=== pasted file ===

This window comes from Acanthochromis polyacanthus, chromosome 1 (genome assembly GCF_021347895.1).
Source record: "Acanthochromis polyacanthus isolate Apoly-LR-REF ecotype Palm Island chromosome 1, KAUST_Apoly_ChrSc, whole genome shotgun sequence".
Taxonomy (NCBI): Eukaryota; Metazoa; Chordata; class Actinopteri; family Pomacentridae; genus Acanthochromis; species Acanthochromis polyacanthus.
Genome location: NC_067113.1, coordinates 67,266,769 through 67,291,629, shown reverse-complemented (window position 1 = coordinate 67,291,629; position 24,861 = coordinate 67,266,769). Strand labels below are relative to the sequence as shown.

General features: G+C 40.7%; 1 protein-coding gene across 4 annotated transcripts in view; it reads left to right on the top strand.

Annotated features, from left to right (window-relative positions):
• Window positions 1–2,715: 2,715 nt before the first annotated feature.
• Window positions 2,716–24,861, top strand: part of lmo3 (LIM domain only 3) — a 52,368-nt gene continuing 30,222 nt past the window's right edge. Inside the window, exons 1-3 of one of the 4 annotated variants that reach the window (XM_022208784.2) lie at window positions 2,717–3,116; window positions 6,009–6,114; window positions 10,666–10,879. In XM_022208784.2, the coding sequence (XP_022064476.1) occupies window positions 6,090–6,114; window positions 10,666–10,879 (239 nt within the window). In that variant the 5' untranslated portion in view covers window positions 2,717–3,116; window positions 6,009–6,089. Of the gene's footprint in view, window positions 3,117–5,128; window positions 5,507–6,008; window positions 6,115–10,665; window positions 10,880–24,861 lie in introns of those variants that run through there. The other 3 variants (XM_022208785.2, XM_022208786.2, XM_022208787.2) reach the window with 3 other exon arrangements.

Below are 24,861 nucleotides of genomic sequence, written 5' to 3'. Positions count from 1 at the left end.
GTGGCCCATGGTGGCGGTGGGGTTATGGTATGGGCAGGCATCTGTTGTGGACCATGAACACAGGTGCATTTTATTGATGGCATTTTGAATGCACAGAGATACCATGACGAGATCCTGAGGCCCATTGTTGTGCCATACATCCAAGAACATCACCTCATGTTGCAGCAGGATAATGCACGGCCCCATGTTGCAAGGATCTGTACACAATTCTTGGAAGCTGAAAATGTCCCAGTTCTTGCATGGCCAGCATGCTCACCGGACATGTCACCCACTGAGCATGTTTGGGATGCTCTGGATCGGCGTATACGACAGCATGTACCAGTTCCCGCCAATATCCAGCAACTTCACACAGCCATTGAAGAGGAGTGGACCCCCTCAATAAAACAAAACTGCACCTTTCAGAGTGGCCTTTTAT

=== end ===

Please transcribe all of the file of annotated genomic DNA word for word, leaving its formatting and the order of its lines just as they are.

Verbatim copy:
This window comes from Acanthochromis polyacanthus, chromosome 1 (genome assembly GCF_021347895.1).
Source record: "Acanthochromis polyacanthus isolate Apoly-LR-REF ecotype Palm Island chromosome 1, KAUST_Apoly_ChrSc, whole genome shotgun sequence".
Taxonomy (NCBI): Eukaryota; Metazoa; Chordata; class Actinopteri; family Pomacentridae; genus Acanthochromis; species Acanthochromis polyacanthus.
Genome location: NC_067113.1, coordinates 67,266,769 through 67,291,629, shown reverse-complemented (window position 1 = coordinate 67,291,629; position 24,861 = coordinate 67,266,769). Strand labels below are relative to the sequence as shown.

General features: G+C 40.7%; 1 protein-coding gene across 4 annotated transcripts in view; it reads left to right on the top strand.

Annotated features, from left to right (window-relative positions):
• Window positions 1–2,715: 2,715 nt before the first annotated feature.
• Window positions 2,716–24,861, top strand: part of lmo3 (LIM domain only 3) — a 52,368-nt gene continuing 30,222 nt past the window's right edge. Inside the window, exons 1-3 of one of the 4 annotated variants that reach the window (XM_022208784.2) lie at window positions 2,717–3,116; window positions 6,009–6,114; window positions 10,666–10,879. In XM_022208784.2, the coding sequence (XP_022064476.1) occupies window positions 6,090–6,114; window positions 10,666–10,879 (239 nt within the window). In that variant the 5' untranslated portion in view covers window positions 2,717–3,116; window positions 6,009–6,089. Of the gene's footprint in view, window positions 3,117–5,128; window positions 5,507–6,008; window positions 6,115–10,665; window positions 10,880–24,861 lie in introns of those variants that run through there. The other 3 variants (XM_022208785.2, XM_022208786.2, XM_022208787.2) reach the window with 3 other exon arrangements.

Below are 24,861 nucleotides of genomic sequence, written 5' to 3'. Positions count from 1 at the left end.
GTGGCCCATGGTGGCGGTGGGGTTATGGTATGGGCAGGCATCTGTTGTGGACCATGAACACAGGTGCATTTTATTGATGGCATTTTGAATGCACAGAGATACCATGACGAGATCCTGAGGCCCATTGTTGTGCCATACATCCAAGAACATCACCTCATGTTGCAGCAGGATAATGCACGGCCCCATGTTGCAAGGATCTGTACACAATTCTTGGAAGCTGAAAATGTCCCAGTTCTTGCATGGCCAGCATGCTCACCGGACATGTCACCCACTGAGCATGTTTGGGATGCTCTGGATCGGCGTATACGACAGCATGTACCAGTTCCCGCCAATATCCAGCAACTTCACACAGCCATTGAAGAGGAGTGGACCCCCTCAATAAAACAAAACTGCACCTTTCAGAGTGGCCTTTTAT